There’s a difference between AGVs and AMRs and as executives are evaluating them for industry 4.0 initiatives and lean transformation it’s important to understand how these differences can impact your facility in both the short and long term.
See this chart for a quick summary
AGVs are a well known technology used to automate material movement and logistics in highly structured, monolithic and static environments. Introduced back in the 1950s by Barrett Electronics, AGVs haul or tow objects and are used in various industries as a material transportation tool. Although AGVs have historically played a role in the internal logistics of manufacturers worldwide, mobile robot technology has changed considerably. AMRs provide an alternative to the fixed-infrastructure, high startup cost and relatively inflexible use of AGVs.
AMRs in Manufacturing
ABI Research recently published a brief on what they saw at the IMTS 2018 and Hanover Show and here’s there takeaway:
“Cobots and autonomous material handling robots are set to enable a more efficient and zero touch environment that, not only optimizes the shop floor but also extends beyond the line to both ends of the process in the warehouse and eventually into the logistics supply chain”.
Although AGVs and AMRs share use cases in the manufacturing industry, the technology is markedly different. In assessing the difference between these two solutions to automating internal logistics, it’s important to note the primary shortcomings of the older AGV technology: high cost, inefficiency, and limited flexibility.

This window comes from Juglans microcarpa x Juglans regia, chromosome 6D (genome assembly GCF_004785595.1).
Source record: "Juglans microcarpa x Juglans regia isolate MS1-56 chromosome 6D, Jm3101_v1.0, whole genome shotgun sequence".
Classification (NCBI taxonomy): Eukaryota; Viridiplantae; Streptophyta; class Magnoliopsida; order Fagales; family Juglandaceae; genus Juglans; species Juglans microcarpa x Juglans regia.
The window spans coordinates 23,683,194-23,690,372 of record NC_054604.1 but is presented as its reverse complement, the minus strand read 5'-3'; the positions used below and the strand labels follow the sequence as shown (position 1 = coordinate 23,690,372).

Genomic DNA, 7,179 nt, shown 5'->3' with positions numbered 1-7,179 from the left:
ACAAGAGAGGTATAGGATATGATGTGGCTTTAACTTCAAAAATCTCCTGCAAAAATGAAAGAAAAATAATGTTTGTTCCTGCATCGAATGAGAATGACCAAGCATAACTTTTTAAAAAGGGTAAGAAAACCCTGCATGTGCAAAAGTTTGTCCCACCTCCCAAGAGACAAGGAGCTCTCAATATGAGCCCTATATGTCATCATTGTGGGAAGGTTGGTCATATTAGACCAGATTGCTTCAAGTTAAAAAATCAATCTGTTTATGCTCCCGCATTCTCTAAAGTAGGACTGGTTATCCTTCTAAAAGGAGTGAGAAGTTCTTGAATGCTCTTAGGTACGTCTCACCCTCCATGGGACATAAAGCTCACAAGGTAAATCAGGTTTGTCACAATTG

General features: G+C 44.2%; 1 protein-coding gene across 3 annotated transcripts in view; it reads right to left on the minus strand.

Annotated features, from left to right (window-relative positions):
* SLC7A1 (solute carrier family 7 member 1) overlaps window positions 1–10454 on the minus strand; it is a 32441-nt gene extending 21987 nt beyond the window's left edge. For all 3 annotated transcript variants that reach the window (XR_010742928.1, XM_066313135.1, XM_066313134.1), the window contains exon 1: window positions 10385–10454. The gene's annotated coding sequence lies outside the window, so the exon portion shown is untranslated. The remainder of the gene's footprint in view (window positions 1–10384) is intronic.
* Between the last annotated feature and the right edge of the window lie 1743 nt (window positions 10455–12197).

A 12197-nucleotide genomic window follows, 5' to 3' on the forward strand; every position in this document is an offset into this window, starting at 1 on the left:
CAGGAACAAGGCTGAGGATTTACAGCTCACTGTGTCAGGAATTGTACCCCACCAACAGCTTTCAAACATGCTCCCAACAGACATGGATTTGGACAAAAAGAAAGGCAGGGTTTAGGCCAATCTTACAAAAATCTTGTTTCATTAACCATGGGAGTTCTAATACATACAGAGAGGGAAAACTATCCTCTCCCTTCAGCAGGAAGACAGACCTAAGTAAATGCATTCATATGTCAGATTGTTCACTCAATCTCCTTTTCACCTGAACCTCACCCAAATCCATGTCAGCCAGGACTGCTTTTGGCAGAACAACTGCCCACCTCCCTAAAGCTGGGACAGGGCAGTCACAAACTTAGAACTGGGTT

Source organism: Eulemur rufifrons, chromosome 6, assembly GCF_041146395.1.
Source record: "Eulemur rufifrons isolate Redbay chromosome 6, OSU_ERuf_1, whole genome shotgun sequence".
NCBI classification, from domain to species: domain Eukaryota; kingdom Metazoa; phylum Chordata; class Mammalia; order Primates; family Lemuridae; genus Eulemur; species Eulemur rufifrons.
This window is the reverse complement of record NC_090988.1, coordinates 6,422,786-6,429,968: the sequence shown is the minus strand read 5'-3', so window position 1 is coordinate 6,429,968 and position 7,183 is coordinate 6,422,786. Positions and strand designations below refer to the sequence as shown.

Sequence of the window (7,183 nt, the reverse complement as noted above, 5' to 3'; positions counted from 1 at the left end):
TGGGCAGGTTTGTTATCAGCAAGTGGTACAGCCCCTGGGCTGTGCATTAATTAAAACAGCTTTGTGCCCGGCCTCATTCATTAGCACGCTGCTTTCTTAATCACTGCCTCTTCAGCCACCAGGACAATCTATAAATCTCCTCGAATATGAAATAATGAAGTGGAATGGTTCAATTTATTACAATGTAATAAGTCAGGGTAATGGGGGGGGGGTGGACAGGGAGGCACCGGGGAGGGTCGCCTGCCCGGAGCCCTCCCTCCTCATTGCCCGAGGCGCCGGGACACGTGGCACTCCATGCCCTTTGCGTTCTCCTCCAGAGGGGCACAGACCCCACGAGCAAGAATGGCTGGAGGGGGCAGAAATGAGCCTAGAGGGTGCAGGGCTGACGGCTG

If we look the characteristics of AMRs, it’s easy to see how they offer advantages over AGVs:
Lower Start Up Cost and More Adaptable
Traditional AGVs typically use specialty signifiers like tracks, wires, tape, and reflectors to navigate. These become fixed references, are required for the initial installation and must be changed whenever a route or delivery scenario changes. AMRs use dynamic digital maps and utilize on board camera and laser-based navigational systems. These AMR features allow the robots to be configured and mapped quickly for a very fast implementation and return on investment (ROI) – typically in a few months. It also allows the robot to be reprogrammed with ease; simply change the route on the digital map
Nearly all AGV systems are designed to work without obstructions and away from people. AGVs are certainly safe in that they will stop when an obstacle is detected; but there they will sit until that obstacle is removed. This is the opposite of AMRs: they were designed from the start to be collaborative. AMRs are able to delivery directly to the point of use – wherever that might be. They can travel the same hallways with pedestrian foot traffic. If an obstacle is detected and there is sufficient room for the robot to travel around it, an AMR will do so and keep the delivery humming along. Some AGV vendors have claimed their systems are more efficient. If there’s any truth to that it’s mainly due to the environment that is required. It should be obvious that any AMR will work more efficiently if such obstacles are not in its path. If AMRs had the luxury of working in a controlled environment like an AGV system the results would be even greater. You would have all the advantages of the lower upfront costs and changeability, along with the unfettered efficiency of an AGV.